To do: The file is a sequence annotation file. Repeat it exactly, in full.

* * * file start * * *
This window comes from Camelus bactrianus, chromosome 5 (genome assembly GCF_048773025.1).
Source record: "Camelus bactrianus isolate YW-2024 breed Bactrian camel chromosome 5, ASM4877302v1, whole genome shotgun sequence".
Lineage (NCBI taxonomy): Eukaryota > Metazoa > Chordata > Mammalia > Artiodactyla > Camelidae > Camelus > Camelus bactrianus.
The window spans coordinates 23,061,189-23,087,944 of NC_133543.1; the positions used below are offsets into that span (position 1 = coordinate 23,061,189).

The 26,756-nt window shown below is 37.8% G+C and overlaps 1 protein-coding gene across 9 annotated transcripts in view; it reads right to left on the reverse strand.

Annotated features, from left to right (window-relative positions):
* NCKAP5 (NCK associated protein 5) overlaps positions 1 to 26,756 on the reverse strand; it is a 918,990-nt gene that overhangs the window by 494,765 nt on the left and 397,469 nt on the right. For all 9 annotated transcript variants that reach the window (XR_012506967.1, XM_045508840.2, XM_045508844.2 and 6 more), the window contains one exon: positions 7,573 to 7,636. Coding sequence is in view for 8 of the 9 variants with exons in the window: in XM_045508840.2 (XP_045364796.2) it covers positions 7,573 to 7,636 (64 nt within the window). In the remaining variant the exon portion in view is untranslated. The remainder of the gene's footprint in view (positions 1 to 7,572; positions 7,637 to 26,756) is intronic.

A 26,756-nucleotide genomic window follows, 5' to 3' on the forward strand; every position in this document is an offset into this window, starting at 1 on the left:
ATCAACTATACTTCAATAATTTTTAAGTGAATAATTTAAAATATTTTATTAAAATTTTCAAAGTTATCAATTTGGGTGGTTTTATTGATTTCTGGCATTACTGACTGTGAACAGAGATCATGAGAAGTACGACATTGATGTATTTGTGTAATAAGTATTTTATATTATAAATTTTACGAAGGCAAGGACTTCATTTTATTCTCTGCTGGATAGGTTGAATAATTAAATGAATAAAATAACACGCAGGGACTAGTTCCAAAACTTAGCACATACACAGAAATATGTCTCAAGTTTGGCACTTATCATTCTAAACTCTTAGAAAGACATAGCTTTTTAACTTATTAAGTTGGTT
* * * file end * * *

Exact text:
This window comes from Camelus bactrianus, chromosome 5 (genome assembly GCF_048773025.1).
Source record: "Camelus bactrianus isolate YW-2024 breed Bactrian camel chromosome 5, ASM4877302v1, whole genome shotgun sequence".
Lineage (NCBI taxonomy): Eukaryota > Metazoa > Chordata > Mammalia > Artiodactyla > Camelidae > Camelus > Camelus bactrianus.
The window spans coordinates 23,061,189-23,087,944 of NC_133543.1; the positions used below are offsets into that span (position 1 = coordinate 23,061,189).

The 26,756-nt window shown below is 37.8% G+C and overlaps 1 protein-coding gene across 9 annotated transcripts in view; it reads right to left on the reverse strand.

Annotated features, from left to right (window-relative positions):
* NCKAP5 (NCK associated protein 5) overlaps positions 1 to 26,756 on the reverse strand; it is a 918,990-nt gene that overhangs the window by 494,765 nt on the left and 397,469 nt on the right. For all 9 annotated transcript variants that reach the window (XR_012506967.1, XM_045508840.2, XM_045508844.2 and 6 more), the window contains one exon: positions 7,573 to 7,636. Coding sequence is in view for 8 of the 9 variants with exons in the window: in XM_045508840.2 (XP_045364796.2) it covers positions 7,573 to 7,636 (64 nt within the window). In the remaining variant the exon portion in view is untranslated. The remainder of the gene's footprint in view (positions 1 to 7,572; positions 7,637 to 26,756) is intronic.

A 26,756-nucleotide genomic window follows, 5' to 3' on the forward strand; every position in this document is an offset into this window, starting at 1 on the left:
ATCAACTATACTTCAATAATTTTTAAGTGAATAATTTAAAATATTTTATTAAAATTTTCAAAGTTATCAATTTGGGTGGTTTTATTGATTTCTGGCATTACTGACTGTGAACAGAGATCATGAGAAGTACGACATTGATGTATTTGTGTAATAAGTATTTTATATTATAAATTTTACGAAGGCAAGGACTTCATTTTATTCTCTGCTGGATAGGTTGAATAATTAAATGAATAAAATAACACGCAGGGACTAGTTCCAAAACTTAGCACATACACAGAAATATGTCTCAAGTTTGGCACTTATCATTCTAAACTCTTAGAAAGACATAGCTTTTTAACTTATTAAGTTGGTT